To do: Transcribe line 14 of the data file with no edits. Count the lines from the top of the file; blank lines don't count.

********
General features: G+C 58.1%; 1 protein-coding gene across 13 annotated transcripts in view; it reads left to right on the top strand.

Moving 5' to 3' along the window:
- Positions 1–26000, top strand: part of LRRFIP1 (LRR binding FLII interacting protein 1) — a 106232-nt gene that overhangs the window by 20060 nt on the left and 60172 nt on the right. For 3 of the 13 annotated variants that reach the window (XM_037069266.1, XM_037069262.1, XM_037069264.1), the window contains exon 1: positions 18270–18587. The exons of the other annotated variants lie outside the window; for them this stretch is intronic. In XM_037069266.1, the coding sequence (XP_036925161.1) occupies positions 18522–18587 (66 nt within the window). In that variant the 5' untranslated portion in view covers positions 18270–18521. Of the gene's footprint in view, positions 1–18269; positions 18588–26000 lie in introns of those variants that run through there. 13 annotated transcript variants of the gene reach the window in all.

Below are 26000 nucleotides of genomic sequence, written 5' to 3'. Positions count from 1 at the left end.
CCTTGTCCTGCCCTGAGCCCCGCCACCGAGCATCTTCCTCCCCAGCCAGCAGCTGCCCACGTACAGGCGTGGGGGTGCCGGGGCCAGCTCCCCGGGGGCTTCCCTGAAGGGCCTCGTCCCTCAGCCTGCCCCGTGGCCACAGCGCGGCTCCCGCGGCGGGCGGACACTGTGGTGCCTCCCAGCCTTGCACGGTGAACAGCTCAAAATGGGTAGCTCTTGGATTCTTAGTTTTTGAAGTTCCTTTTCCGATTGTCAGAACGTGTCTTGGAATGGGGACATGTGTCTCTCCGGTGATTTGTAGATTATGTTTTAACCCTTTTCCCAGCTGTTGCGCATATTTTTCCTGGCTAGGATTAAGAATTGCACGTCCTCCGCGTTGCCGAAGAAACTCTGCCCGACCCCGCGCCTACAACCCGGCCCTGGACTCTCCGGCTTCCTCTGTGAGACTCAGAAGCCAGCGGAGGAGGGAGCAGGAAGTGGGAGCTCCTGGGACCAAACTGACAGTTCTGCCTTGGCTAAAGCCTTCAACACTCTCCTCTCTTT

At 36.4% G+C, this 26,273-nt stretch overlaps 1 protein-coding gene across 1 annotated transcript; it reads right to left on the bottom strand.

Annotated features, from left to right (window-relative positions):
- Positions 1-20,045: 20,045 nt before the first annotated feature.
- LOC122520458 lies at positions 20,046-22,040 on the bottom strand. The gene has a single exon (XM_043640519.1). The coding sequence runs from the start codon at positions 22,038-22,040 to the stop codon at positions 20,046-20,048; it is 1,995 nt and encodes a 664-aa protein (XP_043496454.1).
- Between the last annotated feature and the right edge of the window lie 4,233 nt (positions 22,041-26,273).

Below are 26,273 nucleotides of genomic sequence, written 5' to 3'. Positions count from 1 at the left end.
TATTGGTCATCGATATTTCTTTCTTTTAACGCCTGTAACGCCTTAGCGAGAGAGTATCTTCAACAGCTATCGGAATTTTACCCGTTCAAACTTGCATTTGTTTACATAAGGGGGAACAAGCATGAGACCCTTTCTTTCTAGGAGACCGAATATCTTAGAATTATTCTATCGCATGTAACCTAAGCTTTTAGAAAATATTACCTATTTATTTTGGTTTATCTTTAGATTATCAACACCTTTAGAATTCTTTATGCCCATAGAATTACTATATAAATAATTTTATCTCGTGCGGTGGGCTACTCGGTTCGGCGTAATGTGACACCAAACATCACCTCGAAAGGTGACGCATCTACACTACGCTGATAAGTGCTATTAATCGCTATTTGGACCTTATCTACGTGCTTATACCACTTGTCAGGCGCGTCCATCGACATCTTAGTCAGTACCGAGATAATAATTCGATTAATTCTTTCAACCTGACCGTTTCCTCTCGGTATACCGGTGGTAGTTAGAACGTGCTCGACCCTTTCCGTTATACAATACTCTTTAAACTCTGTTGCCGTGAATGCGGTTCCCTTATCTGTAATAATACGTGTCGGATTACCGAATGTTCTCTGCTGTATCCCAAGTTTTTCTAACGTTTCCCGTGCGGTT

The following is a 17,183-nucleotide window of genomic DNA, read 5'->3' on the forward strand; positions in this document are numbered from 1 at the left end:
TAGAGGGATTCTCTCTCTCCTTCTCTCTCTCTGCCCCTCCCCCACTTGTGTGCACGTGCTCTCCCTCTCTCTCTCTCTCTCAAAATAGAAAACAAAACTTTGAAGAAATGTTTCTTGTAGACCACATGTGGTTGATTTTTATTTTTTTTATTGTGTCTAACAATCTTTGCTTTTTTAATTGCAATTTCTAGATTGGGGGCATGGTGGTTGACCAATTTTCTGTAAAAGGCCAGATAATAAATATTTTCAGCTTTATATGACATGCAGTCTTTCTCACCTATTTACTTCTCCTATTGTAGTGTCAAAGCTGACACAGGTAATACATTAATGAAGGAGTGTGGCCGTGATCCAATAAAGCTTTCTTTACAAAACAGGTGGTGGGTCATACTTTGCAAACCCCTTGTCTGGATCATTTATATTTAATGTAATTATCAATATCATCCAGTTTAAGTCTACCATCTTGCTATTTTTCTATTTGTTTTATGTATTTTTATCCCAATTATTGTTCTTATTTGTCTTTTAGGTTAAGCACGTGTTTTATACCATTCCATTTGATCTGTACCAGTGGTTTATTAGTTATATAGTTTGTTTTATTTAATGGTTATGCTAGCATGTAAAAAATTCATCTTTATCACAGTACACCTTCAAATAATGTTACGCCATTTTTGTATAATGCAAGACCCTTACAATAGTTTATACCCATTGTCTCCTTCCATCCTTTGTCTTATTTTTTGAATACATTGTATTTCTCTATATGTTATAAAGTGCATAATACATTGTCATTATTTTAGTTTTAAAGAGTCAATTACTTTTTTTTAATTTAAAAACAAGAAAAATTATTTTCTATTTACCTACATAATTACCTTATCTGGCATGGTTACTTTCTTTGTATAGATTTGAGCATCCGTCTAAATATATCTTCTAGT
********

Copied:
TAGAGGGATTCTCTCTCTCCTTCTCTCTCTCTGCCCCTCCCCCACTTGTGTGCACGTGCTCTCCCTCTCTCTCTCTCTCTCAAAATAGAAAACAAAACTTTGAAGAAATGTTTCTTGTAGACCACATGTGGTTGATTTTTATTTTTTTTATTGTGTCTAACAATCTTTGCTTTTTTAATTGCAATTTCTAGATTGGGGGCATGGTGGTTGACCAATTTTCTGTAAAAGGCCAGATAATAAATATTTTCAGCTTTATATGACATGCAGTCTTTCTCACCTATTTACTTCTCCTATTGTAGTGTCAAAGCTGACACAGGTAATACATTAATGAAGGAGTGTGGCCGTGATCCAATAAAGCTTTCTTTACAAAACAGGTGGTGGGTCATACTTTGCAAACCCCTTGTCTGGATCATTTATATTTAATGTAATTATCAATATCATCCAGTTTAAGTCTACCATCTTGCTATTTTTCTATTTGTTTTATGTATTTTTATCCCAATTATTGTTCTTATTTGTCTTTTAGGTTAAGCACGTGTTTTATACCATTCCATTTGATCTGTACCAGTGGTTTATTAGTTATATAGTTTGTTTTATTTAATGGTTATGCTAGCATGTAAAAAATTCATCTTTATCACAGTACACCTTCAAATAATGTTACGCCATTTTTGTATAATGCAAGACCCTTACAATAGTTTATACCCATTGTCTCCTTCCATCCTTTGTCTTATTTTTTGAATACATTGTATTTCTCTATATGTTATAAAGTGCATAATACATTGTCATTATTTTAGTTTTAAAGAGTCAATTACTTTTTTTTAATTTAAAAACAAGAAAAATTATTTTCTATTTACCTACATAATTACCTTATCTGGCATGGTTACTTTCTTTGTATAGATTTGAGCATCCGTCTAAATATATCTTCTAGT